Lillian's second contention is that § 301 does not encompass suits enforcing "uniquely personal" rights. She cites Association of Westinghouse Salaried Employees v. Westinghouse Elec. Corp., 348 U.S. 437, 75 S.Ct. 489, 99 L.Ed. 510 (1955), where the Court held that § 301 did not confer federal jurisdiction over a suit by a union to collect wages allegedly due its members under a collective bargaining contract. Three Justices of the six-Justice majority were concerned about the constitutionality of giving the federal courts jurisdiction of suits arising under the state law of contracts and, to avoid this problem, concluded that Congress did not intend to confer federal jurisdiction over suits for breaches of collective bargaining contracts "relating to compensation, terms peculiar in the individual benefit which is their subject matter . . . ." Id. at 460, 75 S.Ct. at 500 (opinion of Frankfurter, J.). Two justices saw the only issue as one of statutory interpretation and concluded that Congress did not intend "to authorize a union to enforce in a federal court the uniquely personal right of an employee . . . to receive compensation for services rendered his employer." Id. at 461, 75 S.Ct. at 501 (opinion of Warren, C. J.). Justice Reed characterized the suit as one for breach of individual employment contracts and not for violation of a collective bargaining agreement. He concluded that § 301 was not even literally applicable. Id. at 464, 75 S.Ct. 489.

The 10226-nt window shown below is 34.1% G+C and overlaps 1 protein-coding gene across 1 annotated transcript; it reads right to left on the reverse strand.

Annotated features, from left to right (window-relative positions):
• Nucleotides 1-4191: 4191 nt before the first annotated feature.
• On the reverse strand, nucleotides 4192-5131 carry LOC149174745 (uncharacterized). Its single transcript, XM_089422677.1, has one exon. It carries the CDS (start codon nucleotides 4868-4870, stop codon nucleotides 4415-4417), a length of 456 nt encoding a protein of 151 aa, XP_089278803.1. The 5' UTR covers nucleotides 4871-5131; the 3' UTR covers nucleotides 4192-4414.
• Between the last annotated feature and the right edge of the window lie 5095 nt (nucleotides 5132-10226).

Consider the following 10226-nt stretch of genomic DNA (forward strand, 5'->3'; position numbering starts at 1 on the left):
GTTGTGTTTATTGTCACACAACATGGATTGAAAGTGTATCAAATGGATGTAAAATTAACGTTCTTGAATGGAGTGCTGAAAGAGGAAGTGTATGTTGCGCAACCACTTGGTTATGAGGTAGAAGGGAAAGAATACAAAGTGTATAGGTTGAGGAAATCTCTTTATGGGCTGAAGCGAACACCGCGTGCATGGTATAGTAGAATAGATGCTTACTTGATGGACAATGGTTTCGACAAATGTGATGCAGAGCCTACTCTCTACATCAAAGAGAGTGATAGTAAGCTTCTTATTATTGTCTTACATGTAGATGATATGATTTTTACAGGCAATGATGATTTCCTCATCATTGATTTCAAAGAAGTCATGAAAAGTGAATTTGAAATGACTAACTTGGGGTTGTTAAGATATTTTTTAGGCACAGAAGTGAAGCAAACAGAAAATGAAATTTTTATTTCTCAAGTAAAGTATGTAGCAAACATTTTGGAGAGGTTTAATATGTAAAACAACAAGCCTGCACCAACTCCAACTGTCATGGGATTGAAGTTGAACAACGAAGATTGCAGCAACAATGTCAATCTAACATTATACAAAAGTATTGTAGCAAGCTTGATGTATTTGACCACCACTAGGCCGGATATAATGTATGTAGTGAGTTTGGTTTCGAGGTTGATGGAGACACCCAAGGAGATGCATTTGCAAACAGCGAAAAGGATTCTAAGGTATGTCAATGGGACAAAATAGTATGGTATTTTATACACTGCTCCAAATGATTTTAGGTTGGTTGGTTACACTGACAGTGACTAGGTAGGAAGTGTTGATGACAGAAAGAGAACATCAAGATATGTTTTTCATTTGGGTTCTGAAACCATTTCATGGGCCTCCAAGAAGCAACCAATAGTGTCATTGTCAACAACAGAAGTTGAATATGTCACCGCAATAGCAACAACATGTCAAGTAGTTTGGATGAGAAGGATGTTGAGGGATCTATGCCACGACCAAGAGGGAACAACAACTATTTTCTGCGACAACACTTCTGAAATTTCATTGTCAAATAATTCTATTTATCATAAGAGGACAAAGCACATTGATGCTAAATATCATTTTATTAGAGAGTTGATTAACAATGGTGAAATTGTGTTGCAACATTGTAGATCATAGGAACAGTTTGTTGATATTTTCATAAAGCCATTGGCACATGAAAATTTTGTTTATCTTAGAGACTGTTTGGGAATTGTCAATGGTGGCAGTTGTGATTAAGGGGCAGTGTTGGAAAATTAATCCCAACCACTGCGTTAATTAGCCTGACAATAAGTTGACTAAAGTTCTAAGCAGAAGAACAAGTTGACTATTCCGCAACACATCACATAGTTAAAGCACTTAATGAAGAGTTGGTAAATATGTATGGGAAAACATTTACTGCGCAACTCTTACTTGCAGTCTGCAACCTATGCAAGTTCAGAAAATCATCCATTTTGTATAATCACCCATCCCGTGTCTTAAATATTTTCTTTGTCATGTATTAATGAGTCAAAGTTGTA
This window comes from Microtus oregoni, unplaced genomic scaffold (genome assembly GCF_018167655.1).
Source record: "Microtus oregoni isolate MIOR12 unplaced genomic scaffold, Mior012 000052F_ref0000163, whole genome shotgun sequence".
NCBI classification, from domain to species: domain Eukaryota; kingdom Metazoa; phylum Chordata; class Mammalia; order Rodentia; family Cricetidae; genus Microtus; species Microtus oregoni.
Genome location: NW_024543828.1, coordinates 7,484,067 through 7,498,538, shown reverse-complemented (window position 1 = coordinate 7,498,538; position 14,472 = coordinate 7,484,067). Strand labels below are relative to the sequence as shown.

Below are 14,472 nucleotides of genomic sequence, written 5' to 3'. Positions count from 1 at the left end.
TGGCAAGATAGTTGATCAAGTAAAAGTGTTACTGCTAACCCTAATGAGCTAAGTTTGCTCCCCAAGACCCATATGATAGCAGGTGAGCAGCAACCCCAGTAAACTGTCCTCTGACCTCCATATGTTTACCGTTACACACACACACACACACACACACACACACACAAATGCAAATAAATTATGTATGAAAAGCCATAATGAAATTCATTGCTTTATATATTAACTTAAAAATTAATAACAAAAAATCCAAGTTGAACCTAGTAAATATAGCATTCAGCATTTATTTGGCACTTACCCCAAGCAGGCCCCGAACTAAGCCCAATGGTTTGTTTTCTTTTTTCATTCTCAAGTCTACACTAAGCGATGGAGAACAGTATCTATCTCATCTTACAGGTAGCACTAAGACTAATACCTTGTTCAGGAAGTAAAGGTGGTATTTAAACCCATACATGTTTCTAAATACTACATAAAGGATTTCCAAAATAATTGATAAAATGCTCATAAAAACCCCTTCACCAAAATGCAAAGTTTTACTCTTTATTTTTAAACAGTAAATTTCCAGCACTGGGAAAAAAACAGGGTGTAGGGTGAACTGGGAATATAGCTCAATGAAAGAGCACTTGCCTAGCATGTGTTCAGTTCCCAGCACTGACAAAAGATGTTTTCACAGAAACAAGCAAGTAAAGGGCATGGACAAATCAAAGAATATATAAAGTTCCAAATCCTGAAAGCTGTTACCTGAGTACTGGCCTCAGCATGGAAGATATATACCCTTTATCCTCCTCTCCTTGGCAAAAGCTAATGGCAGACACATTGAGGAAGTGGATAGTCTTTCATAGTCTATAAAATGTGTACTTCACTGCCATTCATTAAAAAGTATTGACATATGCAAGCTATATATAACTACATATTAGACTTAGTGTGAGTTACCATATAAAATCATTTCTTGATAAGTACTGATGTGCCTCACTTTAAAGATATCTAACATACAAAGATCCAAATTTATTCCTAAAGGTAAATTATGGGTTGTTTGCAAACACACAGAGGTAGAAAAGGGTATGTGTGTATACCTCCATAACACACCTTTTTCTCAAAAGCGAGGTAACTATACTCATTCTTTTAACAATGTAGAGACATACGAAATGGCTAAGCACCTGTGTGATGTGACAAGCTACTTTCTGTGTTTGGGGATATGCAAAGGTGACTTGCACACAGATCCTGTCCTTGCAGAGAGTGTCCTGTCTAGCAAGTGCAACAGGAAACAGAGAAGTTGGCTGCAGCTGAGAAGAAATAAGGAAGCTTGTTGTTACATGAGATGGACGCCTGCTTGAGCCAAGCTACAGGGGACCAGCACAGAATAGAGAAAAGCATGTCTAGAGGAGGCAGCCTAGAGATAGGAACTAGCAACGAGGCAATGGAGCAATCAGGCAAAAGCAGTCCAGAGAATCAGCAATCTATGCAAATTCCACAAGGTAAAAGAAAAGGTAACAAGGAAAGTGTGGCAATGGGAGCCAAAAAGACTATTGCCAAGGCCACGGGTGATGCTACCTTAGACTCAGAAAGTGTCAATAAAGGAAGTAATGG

Two years later in Textile Workers Union v. Lincoln Mills, supra, the Court removed the basis for the constitutional doubts expressed by Justice Frankfurter in Westinghouse by holding that federal courts must fashion federal common law
371 U.S. at 200, 83 S.Ct. at 270. Thus if individual rights to pension benefits are deemed to arise from the collective bargaining agreement, § 301 jurisdiction exists and Lillian's argument based on Westinghouse must be rejected.
Many courts since Smith have entertained, under § 301 actions relating to collectively-bargained fringe benefit trusts,
III. The Law Applied by the District Court
The district judge applied principles derived from state law. Certainly, in fashioning federal substantive law in suits under § 301, courts may adopt in whole or in part state law, but only if the state law is compatible with federal labor policy. Textile Workers Union v. Lincoln Mills, supra, 353 U.S. at 457, 77 S.Ct. 912. We find that the rules applied by the district judge in this case are either incompatible with federal policy or inapplicable based upon the record before us.